An interesting vignette came to my in-box yesterday about the George E. Bissell statue of Lincoln that stands in Edinburgh’s Old Calton Cemetery. Bissell’s name does not carry the same weight as Augustus Saint-Gaudens, Daniel Chester French, or Paul Manship, which is unfortunate because the sculptor was very much their equal. Bissell created one of my favorite statues in all of New York City, the monument to Chester Arthur that stands in Madison Square Park. Bissell’s Arthur stands adjacent to the more lauded Saint-Gaudens’s tribute to Admiral Farragut. Sadly, both are off the tourist path and stand equally unnoticed by New Yorkers themselves as they go about their daily routines.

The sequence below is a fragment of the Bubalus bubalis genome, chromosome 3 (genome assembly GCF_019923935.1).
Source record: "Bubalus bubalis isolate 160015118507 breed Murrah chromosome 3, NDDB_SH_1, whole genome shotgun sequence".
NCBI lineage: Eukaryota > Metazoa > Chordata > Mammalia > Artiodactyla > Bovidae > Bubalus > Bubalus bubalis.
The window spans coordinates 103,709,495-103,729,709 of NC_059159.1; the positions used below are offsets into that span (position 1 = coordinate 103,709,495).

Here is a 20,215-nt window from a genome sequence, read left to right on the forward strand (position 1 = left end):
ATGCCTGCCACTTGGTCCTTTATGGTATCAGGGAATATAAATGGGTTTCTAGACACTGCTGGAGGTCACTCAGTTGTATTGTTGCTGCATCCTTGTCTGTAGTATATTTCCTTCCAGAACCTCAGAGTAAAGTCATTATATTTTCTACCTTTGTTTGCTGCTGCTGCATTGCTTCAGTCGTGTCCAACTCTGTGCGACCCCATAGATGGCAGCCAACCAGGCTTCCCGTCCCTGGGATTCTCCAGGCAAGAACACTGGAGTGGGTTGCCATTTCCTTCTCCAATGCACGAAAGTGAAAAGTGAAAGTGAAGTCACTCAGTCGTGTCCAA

Bissell’s Lincoln was dedicated in 1893 and was the first of many Lincolns erected outside of the United States during the era. As you can see, it fits neatly into the “Standing Soldiers, Kneeling Slaves” motif described by Kirk Savage in his book of the same title. We have our own such statue, for Henry Ward Beecher, here in downtown Brooklyn. Bissell’s Lincoln is more than a tribute to the Great Emancipator, however; it was also built to pay honor to the Scots who fought for the Union. If you look closely, you will notice that it stands next to the tomb of philosopher David Hume, which could not have been coincidental. We are clearly meant to associate the two men and to think of them as equals. In the tradition of the time turnout was significant for the dedication, so much so that tickets were required despite the blustery conditions. It is lost on us today how seriously people of the period took these kinds of things. Bissell’s Lincoln is a good reminder, too, that the world was paying attention to the events in the United States during our Civil War.